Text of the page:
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Posted on September 30th, 2010 (10:56 am) by Brandt Kempin

If the “Superfluous Man”, the disillusioned anti-hero found in 19th century Russian literature, listened to CocoRosie for a week straight, spoke Swedish, and decided to write and produce an album, he might come out with something like Drivan’s Disko. Rather than a character from a Pushkin novel however, Drivan is the latest project of Kim Hiorthøy--musician, producer, and graphic artist for the Oslo based-label Smalltown Supersound.

Hiorthøy’s simple, minor key piano riffs, placed over tastefully repetitive drum loops ranging from house to hip hop, provide the background for most of the album, while acoustic guitar, electric organ, and even upright bass sounds can be found interspersed throughout various tracks. Hiorthøy contributes his share of vocals to the album, but the bulk of the singing is provided by three women he met in 2007 while working on a performance piece called The Potato Country: Louise Peterhoff and Lisa Ostberg, both from Sweden, and Kristiina Viiala from Norway. What these three have in common is their soft way of singing that, mixed with the dark, minimal electro-acoustic music, really provides the tone of the album. Drivan, meaning “drift”, is a very fitting title for this project.

While the songs are filled with well placed rhythmic samples and flourishes of various instruments that drift in and out of each song, they are almost all centered around one very simple musical theme that remains fairly unchanging throughout each track. The vocals add to the feeling of drifting around, but not really moving anywhere. They are generally soft and airy, and are far closer to musical speech than any kind of hard vocalization. This lack of strong, overt emotional tone lends them a kind of detached quality that mixes with the soft, dark music in a way that becomes almost apathetic. Listing to Disko, you find yourself in a desolate Scandinavian cityscape watching a cold wind blow last years dead leaves in circles in front of cracking concrete parking lots.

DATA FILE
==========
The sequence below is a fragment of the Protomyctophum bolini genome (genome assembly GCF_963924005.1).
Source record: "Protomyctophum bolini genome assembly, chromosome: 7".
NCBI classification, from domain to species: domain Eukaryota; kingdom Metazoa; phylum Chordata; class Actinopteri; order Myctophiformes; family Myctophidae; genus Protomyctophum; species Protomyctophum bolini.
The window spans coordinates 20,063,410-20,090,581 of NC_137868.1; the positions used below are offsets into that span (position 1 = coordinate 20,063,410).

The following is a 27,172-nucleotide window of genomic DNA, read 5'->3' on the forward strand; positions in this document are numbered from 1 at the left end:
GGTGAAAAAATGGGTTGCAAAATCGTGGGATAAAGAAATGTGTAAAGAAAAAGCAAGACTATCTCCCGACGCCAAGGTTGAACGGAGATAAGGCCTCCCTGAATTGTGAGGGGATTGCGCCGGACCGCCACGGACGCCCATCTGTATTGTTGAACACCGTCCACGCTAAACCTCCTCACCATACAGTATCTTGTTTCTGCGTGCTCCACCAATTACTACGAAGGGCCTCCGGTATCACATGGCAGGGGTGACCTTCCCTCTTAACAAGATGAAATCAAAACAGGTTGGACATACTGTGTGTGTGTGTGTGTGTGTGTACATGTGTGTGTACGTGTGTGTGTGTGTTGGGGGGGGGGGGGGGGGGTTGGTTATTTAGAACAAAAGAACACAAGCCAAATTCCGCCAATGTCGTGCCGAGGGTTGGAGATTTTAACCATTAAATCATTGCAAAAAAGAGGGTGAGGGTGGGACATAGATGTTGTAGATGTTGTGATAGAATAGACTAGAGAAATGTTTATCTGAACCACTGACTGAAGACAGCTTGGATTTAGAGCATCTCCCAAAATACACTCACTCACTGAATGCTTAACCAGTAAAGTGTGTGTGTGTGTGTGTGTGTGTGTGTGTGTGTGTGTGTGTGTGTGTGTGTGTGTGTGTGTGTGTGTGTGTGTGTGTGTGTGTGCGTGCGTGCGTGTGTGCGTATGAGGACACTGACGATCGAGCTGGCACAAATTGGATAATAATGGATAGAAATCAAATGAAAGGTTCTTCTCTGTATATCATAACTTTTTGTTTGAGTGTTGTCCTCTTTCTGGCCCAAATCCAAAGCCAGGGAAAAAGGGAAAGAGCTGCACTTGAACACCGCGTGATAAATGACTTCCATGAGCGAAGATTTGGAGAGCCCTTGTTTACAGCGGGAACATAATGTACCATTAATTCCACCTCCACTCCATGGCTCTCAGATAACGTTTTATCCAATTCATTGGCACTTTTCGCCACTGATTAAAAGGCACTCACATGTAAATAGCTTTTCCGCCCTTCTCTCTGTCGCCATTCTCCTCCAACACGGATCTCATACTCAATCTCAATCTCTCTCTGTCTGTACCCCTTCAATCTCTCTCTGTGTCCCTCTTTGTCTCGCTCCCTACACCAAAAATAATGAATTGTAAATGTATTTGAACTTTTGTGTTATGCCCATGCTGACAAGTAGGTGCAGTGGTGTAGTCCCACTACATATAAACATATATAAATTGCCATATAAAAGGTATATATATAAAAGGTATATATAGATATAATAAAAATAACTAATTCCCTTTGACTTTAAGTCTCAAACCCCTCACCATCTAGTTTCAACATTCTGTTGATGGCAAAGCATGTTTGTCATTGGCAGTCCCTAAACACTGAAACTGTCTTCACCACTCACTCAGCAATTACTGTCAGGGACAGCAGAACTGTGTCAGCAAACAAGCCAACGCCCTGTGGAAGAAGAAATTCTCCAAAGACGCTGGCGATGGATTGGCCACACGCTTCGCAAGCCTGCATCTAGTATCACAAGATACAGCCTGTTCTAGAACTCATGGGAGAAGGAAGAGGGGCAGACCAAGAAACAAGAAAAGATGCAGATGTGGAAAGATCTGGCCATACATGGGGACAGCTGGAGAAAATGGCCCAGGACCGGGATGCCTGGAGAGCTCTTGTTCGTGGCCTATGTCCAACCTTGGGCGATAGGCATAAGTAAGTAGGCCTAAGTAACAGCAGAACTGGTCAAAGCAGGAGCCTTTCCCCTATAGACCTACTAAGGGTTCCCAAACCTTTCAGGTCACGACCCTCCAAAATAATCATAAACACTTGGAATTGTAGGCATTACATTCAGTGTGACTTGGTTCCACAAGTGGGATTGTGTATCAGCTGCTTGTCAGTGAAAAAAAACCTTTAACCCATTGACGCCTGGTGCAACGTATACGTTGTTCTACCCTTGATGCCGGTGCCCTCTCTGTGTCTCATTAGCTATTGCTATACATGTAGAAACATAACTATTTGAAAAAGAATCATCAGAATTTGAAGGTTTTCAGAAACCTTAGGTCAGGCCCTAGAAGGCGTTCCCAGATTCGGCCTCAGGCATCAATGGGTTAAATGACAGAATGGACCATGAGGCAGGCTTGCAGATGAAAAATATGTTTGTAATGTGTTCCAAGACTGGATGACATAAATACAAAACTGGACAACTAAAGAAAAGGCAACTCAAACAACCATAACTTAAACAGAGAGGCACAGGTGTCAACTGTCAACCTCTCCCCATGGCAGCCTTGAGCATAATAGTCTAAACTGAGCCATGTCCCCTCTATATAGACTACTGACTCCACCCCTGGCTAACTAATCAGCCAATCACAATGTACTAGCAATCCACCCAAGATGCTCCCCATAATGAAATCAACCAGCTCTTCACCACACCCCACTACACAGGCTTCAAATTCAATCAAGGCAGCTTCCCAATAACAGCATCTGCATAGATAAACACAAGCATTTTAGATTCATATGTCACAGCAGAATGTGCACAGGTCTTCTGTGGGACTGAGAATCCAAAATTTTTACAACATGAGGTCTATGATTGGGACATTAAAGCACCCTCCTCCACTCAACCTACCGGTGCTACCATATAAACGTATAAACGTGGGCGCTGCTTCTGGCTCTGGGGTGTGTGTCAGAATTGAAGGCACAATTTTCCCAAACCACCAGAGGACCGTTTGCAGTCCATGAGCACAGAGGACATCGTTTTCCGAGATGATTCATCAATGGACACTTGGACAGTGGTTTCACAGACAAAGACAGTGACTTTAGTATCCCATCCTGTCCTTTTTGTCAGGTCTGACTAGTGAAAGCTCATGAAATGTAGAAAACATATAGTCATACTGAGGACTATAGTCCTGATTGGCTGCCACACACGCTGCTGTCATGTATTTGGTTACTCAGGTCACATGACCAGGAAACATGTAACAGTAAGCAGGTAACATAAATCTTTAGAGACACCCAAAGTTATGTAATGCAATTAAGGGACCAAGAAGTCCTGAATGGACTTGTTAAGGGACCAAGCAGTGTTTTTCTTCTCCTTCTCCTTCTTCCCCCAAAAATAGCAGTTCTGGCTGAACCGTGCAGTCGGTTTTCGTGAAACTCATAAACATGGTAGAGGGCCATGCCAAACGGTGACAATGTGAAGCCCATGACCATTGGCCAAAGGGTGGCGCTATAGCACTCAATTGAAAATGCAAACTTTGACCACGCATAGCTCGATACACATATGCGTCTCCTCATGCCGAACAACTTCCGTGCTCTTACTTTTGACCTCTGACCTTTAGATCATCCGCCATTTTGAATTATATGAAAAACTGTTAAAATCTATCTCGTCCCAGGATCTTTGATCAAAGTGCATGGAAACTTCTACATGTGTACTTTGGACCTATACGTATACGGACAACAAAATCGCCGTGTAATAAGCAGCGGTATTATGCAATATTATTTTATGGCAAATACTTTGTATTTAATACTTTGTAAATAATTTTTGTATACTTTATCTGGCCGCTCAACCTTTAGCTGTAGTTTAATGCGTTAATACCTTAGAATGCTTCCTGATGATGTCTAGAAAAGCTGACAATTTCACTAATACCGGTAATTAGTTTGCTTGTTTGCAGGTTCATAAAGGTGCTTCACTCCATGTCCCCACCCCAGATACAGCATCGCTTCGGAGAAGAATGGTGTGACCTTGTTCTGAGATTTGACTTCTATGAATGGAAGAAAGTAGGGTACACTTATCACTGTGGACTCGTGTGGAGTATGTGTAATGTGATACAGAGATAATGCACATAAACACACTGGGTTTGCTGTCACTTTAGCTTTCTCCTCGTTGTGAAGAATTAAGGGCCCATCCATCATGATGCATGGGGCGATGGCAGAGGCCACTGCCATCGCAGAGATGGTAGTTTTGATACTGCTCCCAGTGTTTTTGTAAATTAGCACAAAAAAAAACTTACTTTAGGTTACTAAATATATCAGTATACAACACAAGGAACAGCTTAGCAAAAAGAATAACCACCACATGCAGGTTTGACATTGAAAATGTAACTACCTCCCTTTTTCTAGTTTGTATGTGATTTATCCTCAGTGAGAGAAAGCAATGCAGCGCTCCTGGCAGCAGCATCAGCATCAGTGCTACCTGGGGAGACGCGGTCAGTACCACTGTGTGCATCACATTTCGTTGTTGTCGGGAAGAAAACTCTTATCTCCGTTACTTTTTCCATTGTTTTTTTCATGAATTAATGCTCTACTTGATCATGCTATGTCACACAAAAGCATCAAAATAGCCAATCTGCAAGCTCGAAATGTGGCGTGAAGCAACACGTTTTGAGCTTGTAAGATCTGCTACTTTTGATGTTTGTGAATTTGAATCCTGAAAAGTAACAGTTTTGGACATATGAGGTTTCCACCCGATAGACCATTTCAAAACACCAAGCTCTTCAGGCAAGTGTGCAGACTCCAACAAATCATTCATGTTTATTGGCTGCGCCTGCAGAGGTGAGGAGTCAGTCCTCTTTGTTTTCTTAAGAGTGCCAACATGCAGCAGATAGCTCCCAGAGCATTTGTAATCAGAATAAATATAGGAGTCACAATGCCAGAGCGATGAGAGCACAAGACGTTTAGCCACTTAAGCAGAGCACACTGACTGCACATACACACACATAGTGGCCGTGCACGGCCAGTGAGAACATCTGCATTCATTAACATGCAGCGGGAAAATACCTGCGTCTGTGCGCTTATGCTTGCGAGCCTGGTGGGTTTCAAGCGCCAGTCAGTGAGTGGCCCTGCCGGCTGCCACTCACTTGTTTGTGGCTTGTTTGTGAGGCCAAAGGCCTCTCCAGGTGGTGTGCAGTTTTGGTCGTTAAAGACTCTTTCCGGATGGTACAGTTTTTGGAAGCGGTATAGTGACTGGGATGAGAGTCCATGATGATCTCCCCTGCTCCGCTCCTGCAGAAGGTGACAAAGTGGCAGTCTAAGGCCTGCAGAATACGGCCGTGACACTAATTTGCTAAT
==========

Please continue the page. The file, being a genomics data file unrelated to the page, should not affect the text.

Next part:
The album opens with “Som en Läderlapp”, a mournful track that sounds much more like a resignation rather than a lament of something lost. Softly played guitar and piano repeat the same sad riff behind vocals repeating the title phrase, which translates roughly to “Like a piece of leather” (Läderlapp was also the name given to Batman when his comics first appeared in Sweden). This song is followed by the more beat-driven tracks “Inget mer sen”, possibly the most dark, dreamy song on the album, and “Kämpa”, which can be translated as “Fight”.

The album shifts directions with “Campingvagn”. Very clean sounding acoustic guitar repeats a rhythmic, folky riff that, compared with the previous tracks, is almost upbeat. The vocals on this track as well are sung with far more force and enthusiasm than they have been up to this point. Hiorthøy rounds the track off with a very tastefully sparse beat that highlights the rhythmic qualities of the guitar. The track stands out because of its clean, earthy sound, which is appropriate, given its title.